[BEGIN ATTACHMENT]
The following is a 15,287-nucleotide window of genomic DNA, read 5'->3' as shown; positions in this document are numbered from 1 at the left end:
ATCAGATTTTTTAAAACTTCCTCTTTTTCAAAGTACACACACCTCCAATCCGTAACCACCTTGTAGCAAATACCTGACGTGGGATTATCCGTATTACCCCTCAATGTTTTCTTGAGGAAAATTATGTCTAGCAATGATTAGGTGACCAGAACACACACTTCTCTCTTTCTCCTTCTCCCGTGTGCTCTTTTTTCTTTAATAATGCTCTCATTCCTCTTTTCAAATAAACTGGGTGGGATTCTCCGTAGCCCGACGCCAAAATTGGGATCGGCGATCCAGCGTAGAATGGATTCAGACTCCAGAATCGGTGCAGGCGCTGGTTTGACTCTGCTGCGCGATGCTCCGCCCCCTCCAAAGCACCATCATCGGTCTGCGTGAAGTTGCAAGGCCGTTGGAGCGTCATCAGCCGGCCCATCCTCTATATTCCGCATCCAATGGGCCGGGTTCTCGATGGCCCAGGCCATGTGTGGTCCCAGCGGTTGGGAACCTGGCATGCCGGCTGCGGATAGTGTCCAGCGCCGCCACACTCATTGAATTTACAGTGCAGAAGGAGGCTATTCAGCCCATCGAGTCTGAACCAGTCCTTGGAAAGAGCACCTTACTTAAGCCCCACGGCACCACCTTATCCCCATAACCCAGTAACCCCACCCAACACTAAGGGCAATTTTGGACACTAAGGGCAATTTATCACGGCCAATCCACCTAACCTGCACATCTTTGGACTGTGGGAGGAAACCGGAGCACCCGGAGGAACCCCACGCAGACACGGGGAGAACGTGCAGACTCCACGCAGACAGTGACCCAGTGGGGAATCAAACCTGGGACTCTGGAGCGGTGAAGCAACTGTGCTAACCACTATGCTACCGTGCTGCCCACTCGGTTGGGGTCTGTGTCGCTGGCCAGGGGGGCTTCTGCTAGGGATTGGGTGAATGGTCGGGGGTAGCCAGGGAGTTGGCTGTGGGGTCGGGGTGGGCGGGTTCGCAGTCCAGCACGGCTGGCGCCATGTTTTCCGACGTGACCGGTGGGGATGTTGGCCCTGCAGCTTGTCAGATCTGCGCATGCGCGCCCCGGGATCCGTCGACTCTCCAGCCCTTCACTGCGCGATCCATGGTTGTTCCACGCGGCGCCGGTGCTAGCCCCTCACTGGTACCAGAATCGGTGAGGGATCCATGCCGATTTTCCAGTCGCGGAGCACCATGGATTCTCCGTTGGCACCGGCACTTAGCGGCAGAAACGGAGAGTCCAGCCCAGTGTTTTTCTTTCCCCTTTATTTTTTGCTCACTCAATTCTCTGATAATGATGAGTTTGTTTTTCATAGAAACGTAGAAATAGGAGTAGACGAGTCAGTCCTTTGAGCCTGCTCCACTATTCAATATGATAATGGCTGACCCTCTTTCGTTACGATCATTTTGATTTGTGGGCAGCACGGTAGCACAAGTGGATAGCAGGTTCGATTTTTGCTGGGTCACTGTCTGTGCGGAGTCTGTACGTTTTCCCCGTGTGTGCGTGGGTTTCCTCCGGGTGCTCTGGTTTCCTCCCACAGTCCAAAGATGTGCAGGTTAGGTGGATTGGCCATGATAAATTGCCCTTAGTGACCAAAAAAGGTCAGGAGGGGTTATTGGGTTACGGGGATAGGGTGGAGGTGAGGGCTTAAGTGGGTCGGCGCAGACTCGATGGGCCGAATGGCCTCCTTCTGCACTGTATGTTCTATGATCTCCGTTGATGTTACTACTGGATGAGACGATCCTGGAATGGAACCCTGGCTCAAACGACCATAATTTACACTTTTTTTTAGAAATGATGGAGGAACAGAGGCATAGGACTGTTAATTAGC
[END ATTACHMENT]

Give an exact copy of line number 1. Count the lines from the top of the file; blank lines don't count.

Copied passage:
The following is a 15,287-nucleotide window of genomic DNA, read 5'->3' as shown; positions in this document are numbered from 1 at the left end: